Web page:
The details of the personal information that the Google app collects on iOS have been revealed, and there are too many voices saying 'It is no wonder that I wanted to hide it'
With the update delivered to the Google app and Chrome published by Google on Apple's App Store, a 'privacy label' that clearly shows the information collected by the app has also been posted on the App Store. Since this privacy label clearly stated that Google's app collects a wide range of personal information, 'It is impossible for Google to postpone the posting of the privacy label by leaving the update of the iOS version app for a while. There is no such thing. '
Apple's app transparency rules: Google's privacy labels for Chrome and Search on iOS highlighted by DuckDuckGo • The Register
In November 2020, Apple introduced a 'privacy label' on the app distribution page of the App Store that requires the data collected by the app and its purpose of use to be clearly stated.
Apple obliges developers to specify 'information such as data collected by apps and purpose of use' in a new form --GIGAZINE
Since the introduction of the privacy label, some Google apps published on the App Store are no longer updated. When you update the app, you have to display the privacy label, so there is a small rumor that 'The reason why the update is delayed in the Google app for iOS is because it corresponds to the privacy label?' It was.
Meanwhile, updates were distributed to the Google app and Chrome published on the App Store, and the 'privacy label' of both apps was released. When you access the iOS version of the Google app and scroll, you will see 'Financial information', 'Location information', 'Contact information', 'Contacts', 'User content', 'Search history', and 'Browsing history' as 'Data associated with the user'. 'ID', 'Usage data', 'Diagnostics', and 'Other data' are displayed. However, this is a part, so if you click 'Show Details' to see the whole thing ...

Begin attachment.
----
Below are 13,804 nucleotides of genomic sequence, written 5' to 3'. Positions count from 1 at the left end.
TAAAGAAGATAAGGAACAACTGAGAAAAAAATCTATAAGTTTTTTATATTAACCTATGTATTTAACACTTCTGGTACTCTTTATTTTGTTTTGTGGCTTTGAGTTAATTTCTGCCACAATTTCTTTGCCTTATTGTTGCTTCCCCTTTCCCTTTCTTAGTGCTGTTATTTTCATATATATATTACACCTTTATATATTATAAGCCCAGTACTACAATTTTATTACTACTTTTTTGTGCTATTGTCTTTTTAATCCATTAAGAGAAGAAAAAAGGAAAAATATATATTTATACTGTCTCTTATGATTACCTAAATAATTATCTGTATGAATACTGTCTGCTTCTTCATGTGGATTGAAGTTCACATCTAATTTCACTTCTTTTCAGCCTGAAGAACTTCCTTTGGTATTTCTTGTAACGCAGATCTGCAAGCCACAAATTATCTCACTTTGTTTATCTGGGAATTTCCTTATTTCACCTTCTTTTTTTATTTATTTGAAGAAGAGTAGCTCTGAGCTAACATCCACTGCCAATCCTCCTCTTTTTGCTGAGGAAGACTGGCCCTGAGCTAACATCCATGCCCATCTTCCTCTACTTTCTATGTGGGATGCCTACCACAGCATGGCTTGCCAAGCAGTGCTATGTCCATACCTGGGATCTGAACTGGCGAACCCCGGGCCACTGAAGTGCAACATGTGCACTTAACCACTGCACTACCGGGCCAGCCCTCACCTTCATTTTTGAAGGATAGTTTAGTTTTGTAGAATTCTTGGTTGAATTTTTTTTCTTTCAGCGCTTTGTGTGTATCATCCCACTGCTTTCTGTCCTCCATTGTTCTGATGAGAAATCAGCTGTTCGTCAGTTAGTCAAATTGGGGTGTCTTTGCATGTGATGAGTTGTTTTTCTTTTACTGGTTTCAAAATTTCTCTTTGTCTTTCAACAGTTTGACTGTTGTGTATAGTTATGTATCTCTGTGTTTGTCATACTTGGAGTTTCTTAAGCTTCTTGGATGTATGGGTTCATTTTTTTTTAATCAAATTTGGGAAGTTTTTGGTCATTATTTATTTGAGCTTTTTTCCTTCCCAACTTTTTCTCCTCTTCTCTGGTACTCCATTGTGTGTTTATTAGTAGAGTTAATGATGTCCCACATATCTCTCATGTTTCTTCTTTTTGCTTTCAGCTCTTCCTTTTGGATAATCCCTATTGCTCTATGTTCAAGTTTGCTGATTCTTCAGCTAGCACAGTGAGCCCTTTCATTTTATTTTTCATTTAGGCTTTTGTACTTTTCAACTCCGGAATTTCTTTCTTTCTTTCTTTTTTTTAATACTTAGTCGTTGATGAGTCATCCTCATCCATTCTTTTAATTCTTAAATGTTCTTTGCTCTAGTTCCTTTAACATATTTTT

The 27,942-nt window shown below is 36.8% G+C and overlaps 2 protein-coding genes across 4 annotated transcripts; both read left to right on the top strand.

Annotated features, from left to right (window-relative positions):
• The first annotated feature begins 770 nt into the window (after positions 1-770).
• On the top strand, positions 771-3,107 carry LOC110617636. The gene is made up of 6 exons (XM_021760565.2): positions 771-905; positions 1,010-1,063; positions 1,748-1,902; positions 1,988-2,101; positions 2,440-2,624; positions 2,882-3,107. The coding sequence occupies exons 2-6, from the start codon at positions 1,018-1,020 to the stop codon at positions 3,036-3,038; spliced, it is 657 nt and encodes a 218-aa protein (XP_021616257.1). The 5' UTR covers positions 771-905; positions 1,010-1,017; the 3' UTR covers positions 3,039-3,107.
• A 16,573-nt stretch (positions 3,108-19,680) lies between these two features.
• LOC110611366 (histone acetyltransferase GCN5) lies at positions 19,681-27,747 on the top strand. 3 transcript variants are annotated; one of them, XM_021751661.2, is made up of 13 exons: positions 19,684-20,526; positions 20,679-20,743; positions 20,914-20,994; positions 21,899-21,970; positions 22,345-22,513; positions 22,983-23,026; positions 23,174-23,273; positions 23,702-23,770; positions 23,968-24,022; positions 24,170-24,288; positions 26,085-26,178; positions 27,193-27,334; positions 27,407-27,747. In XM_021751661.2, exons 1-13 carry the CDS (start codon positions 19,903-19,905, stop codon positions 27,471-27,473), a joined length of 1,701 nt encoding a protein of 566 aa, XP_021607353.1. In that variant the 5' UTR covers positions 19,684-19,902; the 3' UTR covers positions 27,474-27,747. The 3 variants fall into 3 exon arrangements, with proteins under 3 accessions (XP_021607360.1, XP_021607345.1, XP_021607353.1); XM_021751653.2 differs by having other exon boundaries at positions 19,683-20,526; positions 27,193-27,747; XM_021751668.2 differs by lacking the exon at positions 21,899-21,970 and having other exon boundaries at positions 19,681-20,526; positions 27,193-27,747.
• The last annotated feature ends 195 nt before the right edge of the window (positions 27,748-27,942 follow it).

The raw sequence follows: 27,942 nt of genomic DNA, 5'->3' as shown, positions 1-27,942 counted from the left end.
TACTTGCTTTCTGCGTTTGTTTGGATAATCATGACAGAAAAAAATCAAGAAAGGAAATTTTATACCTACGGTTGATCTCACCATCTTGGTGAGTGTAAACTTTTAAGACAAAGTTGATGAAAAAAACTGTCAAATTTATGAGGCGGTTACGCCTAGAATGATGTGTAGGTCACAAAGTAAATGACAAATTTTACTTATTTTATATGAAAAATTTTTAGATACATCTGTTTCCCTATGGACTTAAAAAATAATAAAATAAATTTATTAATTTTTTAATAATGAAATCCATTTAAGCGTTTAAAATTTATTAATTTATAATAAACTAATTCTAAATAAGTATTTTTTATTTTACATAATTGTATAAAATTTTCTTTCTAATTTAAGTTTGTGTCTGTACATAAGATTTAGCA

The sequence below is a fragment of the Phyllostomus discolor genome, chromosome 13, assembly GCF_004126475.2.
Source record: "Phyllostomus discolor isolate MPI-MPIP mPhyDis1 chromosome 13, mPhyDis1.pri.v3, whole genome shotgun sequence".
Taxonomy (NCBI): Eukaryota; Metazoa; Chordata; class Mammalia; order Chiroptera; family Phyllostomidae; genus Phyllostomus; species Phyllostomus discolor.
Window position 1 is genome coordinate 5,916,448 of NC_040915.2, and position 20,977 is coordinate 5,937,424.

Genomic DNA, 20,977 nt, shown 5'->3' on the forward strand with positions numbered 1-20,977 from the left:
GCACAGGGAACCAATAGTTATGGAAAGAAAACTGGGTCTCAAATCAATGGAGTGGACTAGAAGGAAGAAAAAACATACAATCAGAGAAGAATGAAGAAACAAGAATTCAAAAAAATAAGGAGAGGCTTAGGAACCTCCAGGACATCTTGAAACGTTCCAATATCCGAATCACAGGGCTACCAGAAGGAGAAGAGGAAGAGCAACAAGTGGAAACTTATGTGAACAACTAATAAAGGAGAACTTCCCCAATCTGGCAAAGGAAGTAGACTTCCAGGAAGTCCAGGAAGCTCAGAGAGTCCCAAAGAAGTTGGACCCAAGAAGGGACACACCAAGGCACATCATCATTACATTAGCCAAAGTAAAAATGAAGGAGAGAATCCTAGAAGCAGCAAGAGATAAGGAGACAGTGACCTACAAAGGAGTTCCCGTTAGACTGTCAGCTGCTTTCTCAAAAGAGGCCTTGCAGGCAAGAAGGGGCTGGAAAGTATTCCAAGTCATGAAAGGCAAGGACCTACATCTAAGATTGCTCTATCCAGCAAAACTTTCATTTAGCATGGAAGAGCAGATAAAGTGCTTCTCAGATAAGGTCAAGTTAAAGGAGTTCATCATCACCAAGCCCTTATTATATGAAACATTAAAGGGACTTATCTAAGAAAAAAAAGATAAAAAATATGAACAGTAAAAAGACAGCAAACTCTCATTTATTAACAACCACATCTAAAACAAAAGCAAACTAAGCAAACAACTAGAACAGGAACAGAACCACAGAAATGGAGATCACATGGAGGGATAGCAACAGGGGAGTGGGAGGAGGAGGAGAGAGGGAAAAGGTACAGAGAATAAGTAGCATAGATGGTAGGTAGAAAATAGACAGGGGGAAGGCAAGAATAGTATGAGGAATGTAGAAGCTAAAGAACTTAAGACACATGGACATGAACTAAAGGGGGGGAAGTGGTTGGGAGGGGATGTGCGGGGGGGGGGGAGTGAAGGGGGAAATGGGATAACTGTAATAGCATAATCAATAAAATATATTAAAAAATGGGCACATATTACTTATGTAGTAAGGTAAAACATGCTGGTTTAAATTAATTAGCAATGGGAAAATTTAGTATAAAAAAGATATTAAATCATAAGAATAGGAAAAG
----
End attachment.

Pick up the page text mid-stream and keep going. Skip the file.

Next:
A ridiculously long pop-up popped up, popping up the data that Google was collecting.
Chrome looks like this.
In response to this, search engine DuckDuckGo, which has a policy of not saving usage history etc., said on Twitter, 'After several months of stagnation, Google finally revealed the amount of personal information collected by Google app and Chrome. It's no wonder they wanted to hide it. It's nothing to do with spying on users and developing good search engines and browsers. ' Please note that DuckDuckGo's browser app ' DuckDuckGo Privacy Browser ' does not collect any data associated with the user.
After months of stalling, Google finally revealed how much personal data they collect in Chrome and the Google app. No wonder they wanted to hide it.— DuckDuckGo (@DuckDuckGo) March 15, 2021
Spying on users has nothing to do with building a great web browser or search engine. We would know (our app is both in one). Pic.twitter.com/lJBbLTjMuu
According to the British IT news site The Register, Chrome collects 19 categories of data, while Apple's Safari has 13 categories, of which only 6 are 'data associated with users.' That is. In the case of Firefox , there were 7 categories, of which 4 were 'data associated with the user'.
In addition, Apple has published a list of privacy labels of its own apps, which can be viewed from the following.
Privacy --Labels --Apple
in Software, Posted by log1l_ks